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Pope Francis tells Colombians to defend peace, rallies youth to help elders forgive

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BOGOTA, Colombia—Consolidating peace in Colombia will mean overcoming “the darkness” of inequality and a lack of respect for human life, Pope Francis said.

“Here, as in other places, there is a thick darkness which threatens and destroys life,” the pope said in his homily at a late-afternoon Mass Sept. 7 in Bogota’s Simon Bolivar Park.

Colombian authorities said more than 1.1 million people gathered in the park for the Mass. Many of them were soaked in a rainstorm before the pope arrived, but as Mass began, bits of blue sky began to appear.

Still, preaching about the Gospel story of Jesus’ first encounter with Simon Peter after the fishermen had fished all night without luck, Pope Francis spoke about the turmoil and darkness of the sea as a symbol for “everything that threatens human existence and that has the power to destroy it.”

For Colombia, just starting to recover from more than 50 years of civil war, and for many other nations as well, the pope said, the threats come from “the darkness of injustice and social inequality; (and) the corrupting darkness of personal and group interests that consume in a selfish and uncontrolled way what is destined for the good of all.”

CNS/Paul Haring: A woman prays as Pope Francis celebrates Mass at Simon Bolivar Park in Bogota, Colombia, Sept. 7.

The threats include “the darkness of disrespect for human life which daily destroys the life of many innocents, whose blood cries out to heaven; the darkness of thirst for vengeance and the hatred which stains the hands of those who would right wrongs on their own authority; the darkness of those who become numb to the pain of so many victims,” he said. But “Jesus scatters and destroys all this darkness.”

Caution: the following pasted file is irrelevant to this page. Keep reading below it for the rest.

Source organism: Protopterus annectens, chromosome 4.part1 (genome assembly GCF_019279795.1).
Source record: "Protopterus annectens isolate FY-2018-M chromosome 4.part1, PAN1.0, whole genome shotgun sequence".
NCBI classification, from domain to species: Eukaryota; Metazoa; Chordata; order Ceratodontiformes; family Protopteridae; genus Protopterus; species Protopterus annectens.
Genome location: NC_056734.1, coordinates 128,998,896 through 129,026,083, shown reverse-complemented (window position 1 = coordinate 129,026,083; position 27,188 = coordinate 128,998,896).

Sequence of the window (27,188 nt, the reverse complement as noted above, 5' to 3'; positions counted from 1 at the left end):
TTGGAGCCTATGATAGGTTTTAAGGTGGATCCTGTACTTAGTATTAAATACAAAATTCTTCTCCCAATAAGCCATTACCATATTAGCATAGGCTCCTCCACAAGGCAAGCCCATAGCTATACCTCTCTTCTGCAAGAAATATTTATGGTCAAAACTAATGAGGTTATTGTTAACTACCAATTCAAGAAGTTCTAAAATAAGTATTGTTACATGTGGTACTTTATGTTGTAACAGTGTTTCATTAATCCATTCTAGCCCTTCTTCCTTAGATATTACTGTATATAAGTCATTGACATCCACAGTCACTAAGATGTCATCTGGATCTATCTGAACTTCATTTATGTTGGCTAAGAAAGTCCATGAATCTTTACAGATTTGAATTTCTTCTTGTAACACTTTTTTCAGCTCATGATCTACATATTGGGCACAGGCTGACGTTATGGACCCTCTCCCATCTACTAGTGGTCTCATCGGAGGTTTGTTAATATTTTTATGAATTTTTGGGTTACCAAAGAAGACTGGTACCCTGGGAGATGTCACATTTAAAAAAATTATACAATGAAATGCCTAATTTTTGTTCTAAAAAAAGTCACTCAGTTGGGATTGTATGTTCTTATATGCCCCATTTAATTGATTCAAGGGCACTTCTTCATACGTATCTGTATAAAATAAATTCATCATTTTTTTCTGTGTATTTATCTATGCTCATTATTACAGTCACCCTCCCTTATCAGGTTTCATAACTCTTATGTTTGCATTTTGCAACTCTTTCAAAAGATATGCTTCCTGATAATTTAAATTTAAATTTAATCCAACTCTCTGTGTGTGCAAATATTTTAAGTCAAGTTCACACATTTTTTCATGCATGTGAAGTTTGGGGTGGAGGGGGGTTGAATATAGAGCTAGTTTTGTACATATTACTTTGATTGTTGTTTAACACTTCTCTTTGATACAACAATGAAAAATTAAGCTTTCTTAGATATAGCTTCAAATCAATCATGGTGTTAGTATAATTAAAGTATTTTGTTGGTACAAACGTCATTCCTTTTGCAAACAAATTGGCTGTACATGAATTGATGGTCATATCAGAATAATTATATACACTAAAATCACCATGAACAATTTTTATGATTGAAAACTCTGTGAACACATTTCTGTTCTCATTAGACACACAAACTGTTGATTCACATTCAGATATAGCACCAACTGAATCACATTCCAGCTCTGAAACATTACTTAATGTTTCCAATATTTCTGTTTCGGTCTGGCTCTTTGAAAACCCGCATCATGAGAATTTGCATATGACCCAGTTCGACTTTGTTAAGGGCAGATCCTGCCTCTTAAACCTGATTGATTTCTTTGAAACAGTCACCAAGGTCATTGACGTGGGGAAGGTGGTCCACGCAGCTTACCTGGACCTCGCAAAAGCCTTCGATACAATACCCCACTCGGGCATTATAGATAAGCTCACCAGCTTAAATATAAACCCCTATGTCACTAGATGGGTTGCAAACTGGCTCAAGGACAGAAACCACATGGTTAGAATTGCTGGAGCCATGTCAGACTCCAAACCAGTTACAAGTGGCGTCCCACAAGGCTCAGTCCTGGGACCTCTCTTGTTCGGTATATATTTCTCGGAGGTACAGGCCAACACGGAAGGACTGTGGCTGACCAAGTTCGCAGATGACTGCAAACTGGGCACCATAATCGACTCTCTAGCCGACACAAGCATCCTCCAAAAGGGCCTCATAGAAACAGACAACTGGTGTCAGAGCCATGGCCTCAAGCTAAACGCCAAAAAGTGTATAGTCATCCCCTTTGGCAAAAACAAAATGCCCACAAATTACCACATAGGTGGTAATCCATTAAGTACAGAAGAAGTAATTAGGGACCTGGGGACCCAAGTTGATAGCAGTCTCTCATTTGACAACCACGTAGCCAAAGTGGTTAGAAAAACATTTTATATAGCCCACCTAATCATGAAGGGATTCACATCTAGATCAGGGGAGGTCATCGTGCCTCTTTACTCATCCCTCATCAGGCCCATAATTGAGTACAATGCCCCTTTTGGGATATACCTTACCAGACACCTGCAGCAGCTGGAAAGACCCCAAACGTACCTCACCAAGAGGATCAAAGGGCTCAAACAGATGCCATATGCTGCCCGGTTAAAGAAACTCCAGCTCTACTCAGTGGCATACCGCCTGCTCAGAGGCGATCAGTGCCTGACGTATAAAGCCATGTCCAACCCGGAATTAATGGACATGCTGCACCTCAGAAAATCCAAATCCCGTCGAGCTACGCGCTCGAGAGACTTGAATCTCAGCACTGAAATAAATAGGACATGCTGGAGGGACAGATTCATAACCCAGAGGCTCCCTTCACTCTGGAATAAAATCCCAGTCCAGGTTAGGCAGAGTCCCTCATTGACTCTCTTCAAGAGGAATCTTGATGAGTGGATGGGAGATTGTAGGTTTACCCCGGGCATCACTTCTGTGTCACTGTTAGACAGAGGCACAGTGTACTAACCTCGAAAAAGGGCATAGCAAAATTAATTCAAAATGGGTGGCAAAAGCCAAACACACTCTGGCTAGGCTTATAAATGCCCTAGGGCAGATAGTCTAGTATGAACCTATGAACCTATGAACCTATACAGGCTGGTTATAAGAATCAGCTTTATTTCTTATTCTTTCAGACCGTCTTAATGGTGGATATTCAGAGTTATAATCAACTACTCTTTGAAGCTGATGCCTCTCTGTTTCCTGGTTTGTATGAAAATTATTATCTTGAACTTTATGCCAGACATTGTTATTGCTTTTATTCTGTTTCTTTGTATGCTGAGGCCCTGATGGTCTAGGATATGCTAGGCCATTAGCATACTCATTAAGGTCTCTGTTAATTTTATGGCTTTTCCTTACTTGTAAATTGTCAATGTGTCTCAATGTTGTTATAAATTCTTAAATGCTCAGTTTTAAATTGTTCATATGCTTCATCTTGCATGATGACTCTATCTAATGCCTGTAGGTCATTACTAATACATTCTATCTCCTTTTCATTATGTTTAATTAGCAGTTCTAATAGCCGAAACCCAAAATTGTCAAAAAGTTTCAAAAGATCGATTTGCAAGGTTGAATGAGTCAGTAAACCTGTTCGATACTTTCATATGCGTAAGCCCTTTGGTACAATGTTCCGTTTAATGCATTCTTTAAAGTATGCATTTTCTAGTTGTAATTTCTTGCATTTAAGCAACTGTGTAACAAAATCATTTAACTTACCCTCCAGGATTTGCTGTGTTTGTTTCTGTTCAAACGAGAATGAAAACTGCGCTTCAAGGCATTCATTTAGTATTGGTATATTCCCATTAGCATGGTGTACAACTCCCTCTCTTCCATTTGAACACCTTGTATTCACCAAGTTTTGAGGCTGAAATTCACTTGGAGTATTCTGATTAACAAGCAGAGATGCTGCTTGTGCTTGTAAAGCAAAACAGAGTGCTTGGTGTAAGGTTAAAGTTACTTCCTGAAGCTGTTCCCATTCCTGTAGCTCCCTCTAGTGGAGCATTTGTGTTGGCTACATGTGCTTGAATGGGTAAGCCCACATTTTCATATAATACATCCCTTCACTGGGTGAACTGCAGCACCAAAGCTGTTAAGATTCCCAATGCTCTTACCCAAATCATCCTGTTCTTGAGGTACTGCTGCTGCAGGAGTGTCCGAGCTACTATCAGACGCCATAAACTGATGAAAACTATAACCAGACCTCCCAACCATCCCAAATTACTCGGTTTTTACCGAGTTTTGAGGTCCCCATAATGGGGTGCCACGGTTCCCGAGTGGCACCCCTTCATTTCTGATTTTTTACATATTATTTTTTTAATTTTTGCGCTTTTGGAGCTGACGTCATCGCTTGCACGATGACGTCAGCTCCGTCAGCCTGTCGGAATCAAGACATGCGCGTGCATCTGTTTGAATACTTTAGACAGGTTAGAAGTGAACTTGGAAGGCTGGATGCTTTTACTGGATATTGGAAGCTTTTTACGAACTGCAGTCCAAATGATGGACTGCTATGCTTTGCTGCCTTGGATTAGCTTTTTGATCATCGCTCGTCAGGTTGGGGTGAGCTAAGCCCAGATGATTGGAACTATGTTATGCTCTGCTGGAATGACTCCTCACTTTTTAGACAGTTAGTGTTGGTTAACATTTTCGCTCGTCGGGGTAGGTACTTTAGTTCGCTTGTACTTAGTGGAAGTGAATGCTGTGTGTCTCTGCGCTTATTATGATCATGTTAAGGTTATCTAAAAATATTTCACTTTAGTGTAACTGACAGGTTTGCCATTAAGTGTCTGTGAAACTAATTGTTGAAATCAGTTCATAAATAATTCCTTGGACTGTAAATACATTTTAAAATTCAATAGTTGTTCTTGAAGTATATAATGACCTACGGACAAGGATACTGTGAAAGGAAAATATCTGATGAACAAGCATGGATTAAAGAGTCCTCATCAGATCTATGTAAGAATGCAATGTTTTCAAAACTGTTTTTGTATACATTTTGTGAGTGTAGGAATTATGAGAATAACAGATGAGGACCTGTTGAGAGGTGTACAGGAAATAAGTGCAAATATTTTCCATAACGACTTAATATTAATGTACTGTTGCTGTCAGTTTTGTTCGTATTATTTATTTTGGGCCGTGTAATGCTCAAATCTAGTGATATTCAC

In society, in politics and in the church, Pope Francis said, people can get “tangled up in endless discussions” about what went wrong and whose fault it is. But the only way forward is to follow Jesus, obeying his command to cast out the nets, which means taking responsibility for personal conversion and changing the world.

“Jesus invites us to put out into the deep, he prompts us to take shared risks, to leave behind our selfishness and to follow him,” Pope Francis told the crowd, which included Colombia’s President Juan Manuel Santos and his wife.

Jesus wants people to leave behind their fears, “which paralyze us and prevent us (from) becoming artisans of peace, promoters of life.”